The excitement was huge as we drove off on the slippery, muddy, dirt roads. We had already seen 2 of the big five the day before, would we see the large cats too? Or would they rather snuggle up in a dry, cosy place rather than being out in the damp weather like their house cat relatives usually do?
-They drink too much water!
Justus was talking about the waterbucks, and I instantly felt a deep connection with the impressive male antelope watching us from the side of the road. Pretty sure Justus shared my thought. Even though I was the one stacking up, I was constantly out of drinking water. Fatima, on the other hand, always had plenty left…
The savannah edition of Tinder
It didn’t take long till more antelopes showed up. We watched a Uganda Kob with calf for a while before we continued to a large open field with male kobs scattered around. It was a large mating ground. Each male was waiting patiently for a female to enter his patch of the field.
Along with 2-3 other cars, we stopped for quite a while to see if any of them got lucky. It was a close call for one, but unfortunately for him the female changed her mind.
This was actually the only time we saw any other tourists while in the park. A game drive in Queen Elizabeth National Park was nothing like some pictures I have seen from other popular safari destinations, where safari vans are driving in long lines.
The weather cleared up and we could lift the roof again. With better views we saw plenty more antelopes, several lone buffaloes, lots of beautiful birds, and even some tiny bush bucks. But the cats were still hiding, and the elephants were apparently roaming other corners of the park.
We had stopped the car to admire some weaver birds in a tree, when Justus in his usual calm way told us to look to the other side. And there, right next to the car, was a narrow ditch was filled with hippopotamuses.
When seeing them lying there, bathing in mud, it was hard to believe that these enormous creatures can reach a speed of more than 40 km/h! Did you know that hippos are the second most dangerous animal to humans on the African continent? And number one? Nope, not lions or snakes.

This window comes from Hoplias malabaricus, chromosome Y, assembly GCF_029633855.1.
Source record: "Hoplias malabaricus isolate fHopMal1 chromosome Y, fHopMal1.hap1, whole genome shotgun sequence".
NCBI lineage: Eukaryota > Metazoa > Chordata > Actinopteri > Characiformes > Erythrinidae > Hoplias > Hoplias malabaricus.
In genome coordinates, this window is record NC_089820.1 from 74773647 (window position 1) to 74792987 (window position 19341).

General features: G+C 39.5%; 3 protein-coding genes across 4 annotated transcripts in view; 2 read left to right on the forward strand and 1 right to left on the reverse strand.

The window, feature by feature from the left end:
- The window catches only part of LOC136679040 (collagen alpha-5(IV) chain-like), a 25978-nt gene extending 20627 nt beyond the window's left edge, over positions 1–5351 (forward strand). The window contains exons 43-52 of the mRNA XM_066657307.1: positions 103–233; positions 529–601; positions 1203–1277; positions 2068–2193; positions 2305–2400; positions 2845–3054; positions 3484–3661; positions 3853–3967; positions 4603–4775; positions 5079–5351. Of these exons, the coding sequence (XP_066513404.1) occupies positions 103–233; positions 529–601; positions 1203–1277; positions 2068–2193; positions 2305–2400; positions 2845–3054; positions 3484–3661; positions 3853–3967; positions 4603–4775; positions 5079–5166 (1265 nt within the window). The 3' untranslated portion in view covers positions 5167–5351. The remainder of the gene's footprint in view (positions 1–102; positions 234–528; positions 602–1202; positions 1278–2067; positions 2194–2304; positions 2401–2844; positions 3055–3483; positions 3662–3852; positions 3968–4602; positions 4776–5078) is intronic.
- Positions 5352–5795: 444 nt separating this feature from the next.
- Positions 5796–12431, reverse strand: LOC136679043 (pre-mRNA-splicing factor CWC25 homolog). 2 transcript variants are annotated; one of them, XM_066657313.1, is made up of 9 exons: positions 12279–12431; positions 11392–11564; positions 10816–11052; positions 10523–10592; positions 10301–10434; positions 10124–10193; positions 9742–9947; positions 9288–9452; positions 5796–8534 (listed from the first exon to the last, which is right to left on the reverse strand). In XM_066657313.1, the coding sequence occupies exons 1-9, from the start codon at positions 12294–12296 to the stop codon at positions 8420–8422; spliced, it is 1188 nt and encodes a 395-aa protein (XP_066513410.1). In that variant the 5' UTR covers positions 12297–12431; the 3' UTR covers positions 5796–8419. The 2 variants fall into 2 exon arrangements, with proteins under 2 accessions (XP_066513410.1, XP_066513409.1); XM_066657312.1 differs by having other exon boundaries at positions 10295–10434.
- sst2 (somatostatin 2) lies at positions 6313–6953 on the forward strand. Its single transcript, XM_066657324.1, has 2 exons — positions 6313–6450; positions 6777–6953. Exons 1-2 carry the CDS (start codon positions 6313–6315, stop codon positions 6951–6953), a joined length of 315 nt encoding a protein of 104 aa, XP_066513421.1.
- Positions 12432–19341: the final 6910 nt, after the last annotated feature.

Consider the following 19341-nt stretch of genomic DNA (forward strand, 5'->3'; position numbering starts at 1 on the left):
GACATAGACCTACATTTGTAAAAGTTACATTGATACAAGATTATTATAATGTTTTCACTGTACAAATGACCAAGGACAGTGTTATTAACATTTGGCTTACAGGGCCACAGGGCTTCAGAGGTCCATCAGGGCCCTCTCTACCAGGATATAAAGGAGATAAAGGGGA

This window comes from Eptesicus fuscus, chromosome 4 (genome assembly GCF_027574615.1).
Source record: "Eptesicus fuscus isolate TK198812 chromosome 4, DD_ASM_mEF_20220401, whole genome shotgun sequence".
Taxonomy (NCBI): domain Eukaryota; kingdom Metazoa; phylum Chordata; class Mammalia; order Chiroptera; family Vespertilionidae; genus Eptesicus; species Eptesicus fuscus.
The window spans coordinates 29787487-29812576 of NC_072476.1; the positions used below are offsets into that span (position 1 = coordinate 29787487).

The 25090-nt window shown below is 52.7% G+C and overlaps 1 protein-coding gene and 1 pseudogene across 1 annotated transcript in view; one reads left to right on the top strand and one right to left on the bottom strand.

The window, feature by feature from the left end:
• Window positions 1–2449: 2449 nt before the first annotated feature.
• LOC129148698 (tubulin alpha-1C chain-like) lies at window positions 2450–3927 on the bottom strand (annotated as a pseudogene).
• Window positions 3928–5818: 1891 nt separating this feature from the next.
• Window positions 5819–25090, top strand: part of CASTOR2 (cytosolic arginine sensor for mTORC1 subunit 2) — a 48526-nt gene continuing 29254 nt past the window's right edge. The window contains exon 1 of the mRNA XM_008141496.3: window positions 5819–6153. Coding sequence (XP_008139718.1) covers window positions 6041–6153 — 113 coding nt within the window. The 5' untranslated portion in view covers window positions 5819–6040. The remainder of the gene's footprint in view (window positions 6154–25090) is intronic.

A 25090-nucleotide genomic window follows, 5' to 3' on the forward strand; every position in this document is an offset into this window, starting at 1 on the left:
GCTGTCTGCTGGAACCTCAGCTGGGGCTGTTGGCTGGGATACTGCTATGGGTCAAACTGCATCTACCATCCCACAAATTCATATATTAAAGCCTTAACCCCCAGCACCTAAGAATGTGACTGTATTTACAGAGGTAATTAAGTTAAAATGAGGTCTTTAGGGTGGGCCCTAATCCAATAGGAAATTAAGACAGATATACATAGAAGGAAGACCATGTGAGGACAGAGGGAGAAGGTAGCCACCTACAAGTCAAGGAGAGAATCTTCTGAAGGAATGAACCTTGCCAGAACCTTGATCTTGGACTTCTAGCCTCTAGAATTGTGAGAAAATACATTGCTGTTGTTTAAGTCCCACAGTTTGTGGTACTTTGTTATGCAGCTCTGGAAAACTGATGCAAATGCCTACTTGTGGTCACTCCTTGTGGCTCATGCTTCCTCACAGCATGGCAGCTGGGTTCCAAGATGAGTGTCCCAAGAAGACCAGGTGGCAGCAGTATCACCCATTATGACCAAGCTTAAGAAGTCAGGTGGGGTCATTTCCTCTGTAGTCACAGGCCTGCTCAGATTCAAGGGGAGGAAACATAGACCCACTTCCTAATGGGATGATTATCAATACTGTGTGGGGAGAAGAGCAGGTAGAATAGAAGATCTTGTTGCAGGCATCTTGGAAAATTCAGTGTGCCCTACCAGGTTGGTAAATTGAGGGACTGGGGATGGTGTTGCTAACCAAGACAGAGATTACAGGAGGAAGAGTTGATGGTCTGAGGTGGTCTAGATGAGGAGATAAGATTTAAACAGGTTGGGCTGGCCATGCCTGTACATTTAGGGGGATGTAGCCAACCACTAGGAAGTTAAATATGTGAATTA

The wild animal that kills more people in Africa than any other are buffaloes. One should especially be careful around the lone buffaloes, also called the loser buffaloes, which we had seen so many of already. The losers have been kicked out from the pack and must defend themselves to survive.
Driving away from the mud-wallowing giants, the next thing we see are three hippos out for a walk just next to the road. Suddenly it wasn’t that hard to understand why it’s important to keep your distance…
Souvenirs to support the locals
Did you know there are people living inside Queen Elizabeth National Park? Side by side with the free roaming wildlife which we were looking for while staying safe inside our van. Many places local communities are moved away from their homes when an area is turned into a national park. Here, on the other hand, they were allowed to stay as long as they kept to fishing instead of farming.
So. Is it all peace and glory? Off course not. Like with the mentioned hyena problem in the 90’s, there have been and still are issues. As late as in 2021 lions were found poisoned and killed within the park, and several more have suffered the same fate the last decade.
It’s both ok and important to condemn this action, but always keep in mind that most people are just trying to keep themselves and their families safe. One way to help, is to support the local economy. Which was next on our agenda.
Deep inside the park, on the edge of a crater salt lake, is an compound of shacks. Colourful garments were waving in the light breeze outside and table after table were filled with hand woven baskets, jars, and purses. A variety of hand carved items of wood and various figures made of stone. Everything made and sold by local people. The perfect way to get some souvenirs and gifts to bring home, and at the same time make a small support to a struggling, local community.